Data File Types
You may arrange to receive data files covering several options (A-H) depending on your needs and the capability of your system:
A) All records (all inputs, returns, and reversals)
B) Returned items
C) Reversed items
D) Input records (includes valid, invalid & rejected)
E) Valid records
F) Invalid records
G) Rejected records
H) Notice of Change (separate data file)
For all other options, refer to the RBC Data File Format and Specifications for the record layout.
Options A, D or F above, include the “I” In-Excess payments as those will be added to the “Invalid Records”. Messages attached to the “I” payments are not included in the data file; however “W” warnings are.
Options A or B above, does not include “Returned Reversals”. A “Returned Reversal” is a payment that has been reversed and subsequently returned and such payments will NOT be included with the “returns” data file. Those will only be reported on the Returned Items Report- Returned Reversals.
In addition to the data file, you will receive the mandatory reports via RBC Express ACH Direct Payments & Deposits or by Data Transmission.
We suggest that you also receive a transmission of returned items to permit automatic updating of your accounts payable records. However, please remember that you must dial into the RBC Royal Bank system or go to RBC Express ACH Direct Payments and Deposits daily to receive your returned items data.
This optional file is produced whenever input files are processed or items are returned or reversed. Null files are also available. As this is a flat file, data files are not produced on paper.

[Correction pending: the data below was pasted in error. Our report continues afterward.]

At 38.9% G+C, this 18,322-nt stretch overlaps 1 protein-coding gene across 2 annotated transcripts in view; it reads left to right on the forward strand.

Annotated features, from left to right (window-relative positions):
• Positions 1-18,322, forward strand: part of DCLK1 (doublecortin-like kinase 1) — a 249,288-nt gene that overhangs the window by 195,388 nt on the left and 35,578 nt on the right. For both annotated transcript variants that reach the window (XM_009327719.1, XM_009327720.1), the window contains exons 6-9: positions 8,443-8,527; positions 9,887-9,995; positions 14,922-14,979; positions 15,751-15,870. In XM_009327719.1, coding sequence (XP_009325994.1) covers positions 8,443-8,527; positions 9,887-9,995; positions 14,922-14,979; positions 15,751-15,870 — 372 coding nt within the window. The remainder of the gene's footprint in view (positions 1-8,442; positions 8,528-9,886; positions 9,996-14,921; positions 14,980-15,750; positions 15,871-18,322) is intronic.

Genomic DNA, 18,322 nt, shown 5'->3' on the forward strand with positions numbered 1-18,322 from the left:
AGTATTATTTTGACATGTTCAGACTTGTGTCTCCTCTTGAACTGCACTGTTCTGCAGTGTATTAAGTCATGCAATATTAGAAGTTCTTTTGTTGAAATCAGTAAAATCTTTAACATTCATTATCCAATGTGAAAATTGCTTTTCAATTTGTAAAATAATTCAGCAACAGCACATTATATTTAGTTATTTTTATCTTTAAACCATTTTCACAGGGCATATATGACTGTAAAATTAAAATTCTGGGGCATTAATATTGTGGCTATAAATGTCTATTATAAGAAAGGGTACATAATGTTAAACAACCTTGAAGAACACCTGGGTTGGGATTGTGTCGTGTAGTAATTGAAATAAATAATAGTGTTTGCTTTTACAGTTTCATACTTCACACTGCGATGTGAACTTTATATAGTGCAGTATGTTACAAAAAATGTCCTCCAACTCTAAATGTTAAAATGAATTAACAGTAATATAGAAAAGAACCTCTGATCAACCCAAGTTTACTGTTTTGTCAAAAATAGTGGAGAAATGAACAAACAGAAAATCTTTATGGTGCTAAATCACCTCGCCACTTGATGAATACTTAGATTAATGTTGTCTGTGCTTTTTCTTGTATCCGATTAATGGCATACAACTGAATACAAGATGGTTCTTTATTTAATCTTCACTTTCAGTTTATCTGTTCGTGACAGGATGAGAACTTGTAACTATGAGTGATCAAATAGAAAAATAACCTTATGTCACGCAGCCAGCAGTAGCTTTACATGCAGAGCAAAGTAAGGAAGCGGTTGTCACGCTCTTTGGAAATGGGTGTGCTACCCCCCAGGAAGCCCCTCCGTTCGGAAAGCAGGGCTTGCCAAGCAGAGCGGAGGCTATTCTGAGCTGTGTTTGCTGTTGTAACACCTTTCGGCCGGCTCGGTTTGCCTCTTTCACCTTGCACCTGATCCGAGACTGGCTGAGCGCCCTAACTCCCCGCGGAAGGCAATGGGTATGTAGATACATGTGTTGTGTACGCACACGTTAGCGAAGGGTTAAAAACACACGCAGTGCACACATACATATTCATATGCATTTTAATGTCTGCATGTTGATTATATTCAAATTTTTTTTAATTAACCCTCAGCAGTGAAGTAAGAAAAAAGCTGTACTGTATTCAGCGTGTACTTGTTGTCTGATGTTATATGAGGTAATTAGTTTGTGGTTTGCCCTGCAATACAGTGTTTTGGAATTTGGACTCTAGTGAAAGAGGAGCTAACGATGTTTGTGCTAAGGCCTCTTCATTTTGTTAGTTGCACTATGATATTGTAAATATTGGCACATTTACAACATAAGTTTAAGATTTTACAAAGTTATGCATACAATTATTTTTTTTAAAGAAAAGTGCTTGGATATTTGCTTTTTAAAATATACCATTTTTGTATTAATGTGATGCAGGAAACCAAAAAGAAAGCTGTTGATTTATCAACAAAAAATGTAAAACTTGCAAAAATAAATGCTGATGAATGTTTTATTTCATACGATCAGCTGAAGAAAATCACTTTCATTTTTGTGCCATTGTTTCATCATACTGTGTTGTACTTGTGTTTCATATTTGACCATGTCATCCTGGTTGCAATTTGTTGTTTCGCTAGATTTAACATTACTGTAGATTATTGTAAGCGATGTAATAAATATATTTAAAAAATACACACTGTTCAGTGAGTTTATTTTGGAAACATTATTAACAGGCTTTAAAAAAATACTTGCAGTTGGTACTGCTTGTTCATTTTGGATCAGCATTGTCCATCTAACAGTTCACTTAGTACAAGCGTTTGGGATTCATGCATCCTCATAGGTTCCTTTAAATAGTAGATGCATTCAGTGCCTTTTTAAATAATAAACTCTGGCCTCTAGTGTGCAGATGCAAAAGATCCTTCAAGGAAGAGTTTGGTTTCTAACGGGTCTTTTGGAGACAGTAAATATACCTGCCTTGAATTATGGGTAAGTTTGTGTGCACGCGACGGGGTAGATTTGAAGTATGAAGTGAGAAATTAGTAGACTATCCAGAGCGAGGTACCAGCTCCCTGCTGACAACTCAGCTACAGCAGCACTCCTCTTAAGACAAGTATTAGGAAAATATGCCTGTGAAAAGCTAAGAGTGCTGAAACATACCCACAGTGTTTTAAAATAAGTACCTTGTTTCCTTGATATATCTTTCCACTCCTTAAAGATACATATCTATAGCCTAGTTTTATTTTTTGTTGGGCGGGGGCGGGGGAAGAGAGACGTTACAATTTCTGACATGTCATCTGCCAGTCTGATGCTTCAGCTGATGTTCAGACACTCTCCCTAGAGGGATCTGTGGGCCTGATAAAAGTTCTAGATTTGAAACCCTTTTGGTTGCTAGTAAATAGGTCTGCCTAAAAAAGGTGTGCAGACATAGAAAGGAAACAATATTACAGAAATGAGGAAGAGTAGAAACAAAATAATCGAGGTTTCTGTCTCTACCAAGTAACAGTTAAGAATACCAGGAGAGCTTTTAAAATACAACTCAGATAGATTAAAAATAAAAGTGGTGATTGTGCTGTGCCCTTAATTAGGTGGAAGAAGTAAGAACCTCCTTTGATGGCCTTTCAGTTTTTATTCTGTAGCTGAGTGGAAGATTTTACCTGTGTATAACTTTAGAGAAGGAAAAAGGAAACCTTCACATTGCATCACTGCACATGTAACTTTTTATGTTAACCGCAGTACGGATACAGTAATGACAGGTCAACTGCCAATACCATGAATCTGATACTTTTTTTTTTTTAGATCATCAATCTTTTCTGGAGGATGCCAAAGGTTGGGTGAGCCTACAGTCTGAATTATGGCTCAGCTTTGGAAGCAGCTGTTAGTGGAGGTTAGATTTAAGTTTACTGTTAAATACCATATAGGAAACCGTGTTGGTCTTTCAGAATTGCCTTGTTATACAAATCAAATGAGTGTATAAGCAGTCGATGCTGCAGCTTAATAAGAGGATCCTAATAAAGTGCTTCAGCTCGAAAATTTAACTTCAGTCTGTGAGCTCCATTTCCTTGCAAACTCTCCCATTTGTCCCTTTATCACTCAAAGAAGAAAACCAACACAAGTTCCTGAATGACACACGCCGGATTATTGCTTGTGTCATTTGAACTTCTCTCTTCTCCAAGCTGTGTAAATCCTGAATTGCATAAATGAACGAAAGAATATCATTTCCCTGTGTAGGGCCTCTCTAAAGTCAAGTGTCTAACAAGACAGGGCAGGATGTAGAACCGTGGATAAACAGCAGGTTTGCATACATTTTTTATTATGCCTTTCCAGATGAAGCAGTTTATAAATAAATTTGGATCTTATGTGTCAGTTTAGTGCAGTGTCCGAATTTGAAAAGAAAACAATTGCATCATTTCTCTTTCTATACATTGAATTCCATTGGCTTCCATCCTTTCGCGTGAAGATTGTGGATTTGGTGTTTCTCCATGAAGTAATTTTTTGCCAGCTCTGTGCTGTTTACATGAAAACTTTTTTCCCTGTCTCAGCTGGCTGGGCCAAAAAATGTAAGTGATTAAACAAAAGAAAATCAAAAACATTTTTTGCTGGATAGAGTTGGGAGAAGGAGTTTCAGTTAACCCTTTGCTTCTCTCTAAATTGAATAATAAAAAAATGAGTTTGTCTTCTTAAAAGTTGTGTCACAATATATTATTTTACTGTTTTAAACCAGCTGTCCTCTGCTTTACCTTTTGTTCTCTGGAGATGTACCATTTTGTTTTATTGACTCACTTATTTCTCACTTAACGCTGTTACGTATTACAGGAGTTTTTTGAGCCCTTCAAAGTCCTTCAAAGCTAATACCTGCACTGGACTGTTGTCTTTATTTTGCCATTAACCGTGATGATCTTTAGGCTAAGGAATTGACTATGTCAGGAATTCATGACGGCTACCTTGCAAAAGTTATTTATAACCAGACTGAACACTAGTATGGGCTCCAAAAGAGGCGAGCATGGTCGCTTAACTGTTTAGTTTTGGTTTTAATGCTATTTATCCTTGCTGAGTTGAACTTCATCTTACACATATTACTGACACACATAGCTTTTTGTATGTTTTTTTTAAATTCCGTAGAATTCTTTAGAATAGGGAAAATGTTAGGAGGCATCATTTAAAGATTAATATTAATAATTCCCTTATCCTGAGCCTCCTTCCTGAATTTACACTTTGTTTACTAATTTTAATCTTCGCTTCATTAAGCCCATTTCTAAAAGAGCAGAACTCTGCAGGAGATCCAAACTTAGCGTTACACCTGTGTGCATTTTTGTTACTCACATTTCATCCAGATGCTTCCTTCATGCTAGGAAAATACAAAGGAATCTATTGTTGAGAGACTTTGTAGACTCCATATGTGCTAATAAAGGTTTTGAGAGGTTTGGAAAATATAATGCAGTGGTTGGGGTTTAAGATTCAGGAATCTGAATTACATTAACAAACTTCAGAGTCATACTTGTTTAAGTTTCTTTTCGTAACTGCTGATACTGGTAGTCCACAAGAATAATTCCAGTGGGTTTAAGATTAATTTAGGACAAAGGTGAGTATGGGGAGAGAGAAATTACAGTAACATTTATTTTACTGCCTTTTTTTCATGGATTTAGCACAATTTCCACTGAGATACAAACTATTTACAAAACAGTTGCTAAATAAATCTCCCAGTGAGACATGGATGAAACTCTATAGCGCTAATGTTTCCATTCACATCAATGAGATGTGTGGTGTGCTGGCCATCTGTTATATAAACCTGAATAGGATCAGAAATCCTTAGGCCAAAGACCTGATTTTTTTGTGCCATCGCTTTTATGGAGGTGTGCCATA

Additional Files for Subsidiaries
A client with operating subsidiaries may receive:
- A separate data transmission for each subsidiary. For example, a client with ten subsidiaries, requiring details of invalid records and returned items by data transmission, would receive a data transmission for each subsidiary covering details of both invalid records and returned items in the same file.
- Alternatively the client may receive a combined data transmission for all subsidiaries. For example, a client with ten subsidiaries, requiring details of invalid records and returned items by data transmission would receive one data transmission, with a header, details of invalid records and returns, and trailer for each subsidiary. Each operating subsidiary is treated as a complete file, but the file is written and transmitted as one entity.